Siege of Nöteborg (1702)
The Siege of Nöteborg was one of the first sieges of the Great Northern War, when Russian forces captured the Swedish fortress of Nöteborg (later renamed Shlisselburg) in October 1702. Peter the Great had assembled a force of 20,000 men for this task, and marched for ten days to his destination. About 12,000 of these men were positioned on the banks of the Neva river, where they camped until 6 October (N.S.). On that day, after giving command of the main force to Boris Sheremetev, he moved toward Nöteborg. After the Swedish commander, Wilhelm von Schlippenbach, refused to give up the fort immediately, the Russians began bombarding it. A final Russian assault on the fort was tactically unsuccessful, resulting in heavy casualties, but forced the fort's defenders to surrender on 22 October 1702. After taking control, Peter immediately began reconstructing the fort for his own purposes, renaming it Shlisselburg.
Nöteborg was initially defended by a small garrison of no more than 220 men, with 142 cannons of small caliber. However, during the course of the siege it was reinforced with about 240 men. Under the command of the old colonel Gustav Wilhelm von Schlippenbach, the brother of the Swedish general commanding in Livonia, Wolmar Anton von Schlippenbach. The last party of reinforcements arrived on 18 October under the command of Hans Georg Leijon; it consisted of about 50 grenadiers, only 34 of whom reached the fortress defence due to the shortage of boats. On Leijon's arrival only 225 remaining soldiers were fit for duty, the rest had been killed or wounded by the artillery bombardment, or suffered disease.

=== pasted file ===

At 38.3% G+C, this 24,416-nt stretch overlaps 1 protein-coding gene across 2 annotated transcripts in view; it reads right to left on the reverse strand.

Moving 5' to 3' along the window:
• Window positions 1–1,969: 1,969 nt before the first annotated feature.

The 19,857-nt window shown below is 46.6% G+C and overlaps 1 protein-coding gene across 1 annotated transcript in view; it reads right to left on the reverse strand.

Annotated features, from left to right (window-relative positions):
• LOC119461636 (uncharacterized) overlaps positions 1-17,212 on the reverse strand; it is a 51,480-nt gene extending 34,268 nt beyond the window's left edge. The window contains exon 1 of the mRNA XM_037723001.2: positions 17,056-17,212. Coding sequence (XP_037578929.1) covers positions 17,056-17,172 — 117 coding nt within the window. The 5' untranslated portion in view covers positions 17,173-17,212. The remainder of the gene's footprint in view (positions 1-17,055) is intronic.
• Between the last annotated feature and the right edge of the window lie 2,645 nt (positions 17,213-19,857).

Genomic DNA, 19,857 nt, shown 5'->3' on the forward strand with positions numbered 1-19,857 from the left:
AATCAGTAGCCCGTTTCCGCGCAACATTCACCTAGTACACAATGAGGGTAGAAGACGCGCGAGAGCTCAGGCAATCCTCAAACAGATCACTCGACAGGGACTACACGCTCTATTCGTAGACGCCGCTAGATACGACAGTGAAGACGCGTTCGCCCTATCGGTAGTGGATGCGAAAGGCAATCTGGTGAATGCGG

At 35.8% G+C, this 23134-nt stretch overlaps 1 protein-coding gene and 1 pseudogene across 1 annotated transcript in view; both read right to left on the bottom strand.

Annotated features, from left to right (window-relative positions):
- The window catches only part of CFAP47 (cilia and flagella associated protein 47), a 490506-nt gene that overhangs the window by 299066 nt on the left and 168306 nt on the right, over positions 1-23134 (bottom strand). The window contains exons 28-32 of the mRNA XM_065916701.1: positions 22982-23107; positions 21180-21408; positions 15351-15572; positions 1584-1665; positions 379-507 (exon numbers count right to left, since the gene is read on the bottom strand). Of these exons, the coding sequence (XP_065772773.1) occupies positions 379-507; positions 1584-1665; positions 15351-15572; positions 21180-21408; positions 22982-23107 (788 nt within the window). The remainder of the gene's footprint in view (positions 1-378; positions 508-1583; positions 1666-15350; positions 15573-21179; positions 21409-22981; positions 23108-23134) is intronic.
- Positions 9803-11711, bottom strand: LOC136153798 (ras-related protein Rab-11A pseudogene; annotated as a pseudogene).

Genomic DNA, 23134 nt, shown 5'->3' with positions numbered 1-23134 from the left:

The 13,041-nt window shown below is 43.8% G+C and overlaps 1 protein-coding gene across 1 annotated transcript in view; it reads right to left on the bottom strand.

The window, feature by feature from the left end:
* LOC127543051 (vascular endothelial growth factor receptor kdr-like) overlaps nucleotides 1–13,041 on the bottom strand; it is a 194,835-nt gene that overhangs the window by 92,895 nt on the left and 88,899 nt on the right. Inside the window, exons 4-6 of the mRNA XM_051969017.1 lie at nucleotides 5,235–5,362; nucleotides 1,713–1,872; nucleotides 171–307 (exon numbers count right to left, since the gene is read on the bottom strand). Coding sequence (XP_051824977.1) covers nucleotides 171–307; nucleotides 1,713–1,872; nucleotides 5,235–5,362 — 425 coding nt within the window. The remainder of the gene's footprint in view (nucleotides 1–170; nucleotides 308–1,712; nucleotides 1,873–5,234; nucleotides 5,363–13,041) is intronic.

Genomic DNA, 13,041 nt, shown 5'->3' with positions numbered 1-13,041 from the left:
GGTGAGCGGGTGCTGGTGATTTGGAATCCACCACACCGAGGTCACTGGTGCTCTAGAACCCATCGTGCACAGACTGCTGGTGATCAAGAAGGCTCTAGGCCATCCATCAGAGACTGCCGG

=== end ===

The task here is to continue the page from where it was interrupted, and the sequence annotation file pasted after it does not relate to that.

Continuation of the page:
The defences of the fortress at that time consisted of a stone wall 28 feet high and 14 feet thick, with seven towers. Near the northeastern part of the fortress was a castle, which itself consisted of a stone wall and three towers. The main defence of the fortress was the Neva river itself, along with Lake Ladoga, which together encircled the entire fort. On the right bank of the Neva, about 3,000 yards (1.5 miles) from the main fort, there was a separate fortification, consisting of a sconce-type outwork, where a regiment was garrisoned to assist with communication with the main fort and transportation across the river.
With a force then of about twelve thousand men, Peter the Great and his army advanced to lay siege to the fortress of Nöteborg. Nöteborg had originally been built by the people of Novgorod four centuries earlier, under the name of Orekhovo or Oreshek, on a small island of the river Neva, just where it flows out from Lake Ladoga. However, it has been said that Torgils Knutsson was the first one to have fortified the island. The island itself was in the shape of a hazel-nut, hence both the Russian and Swedish names. It served for a long time as a barrier against the incursions of the Swedes and Danes, and protected the commerce of Novgorod as well as of Ladoga.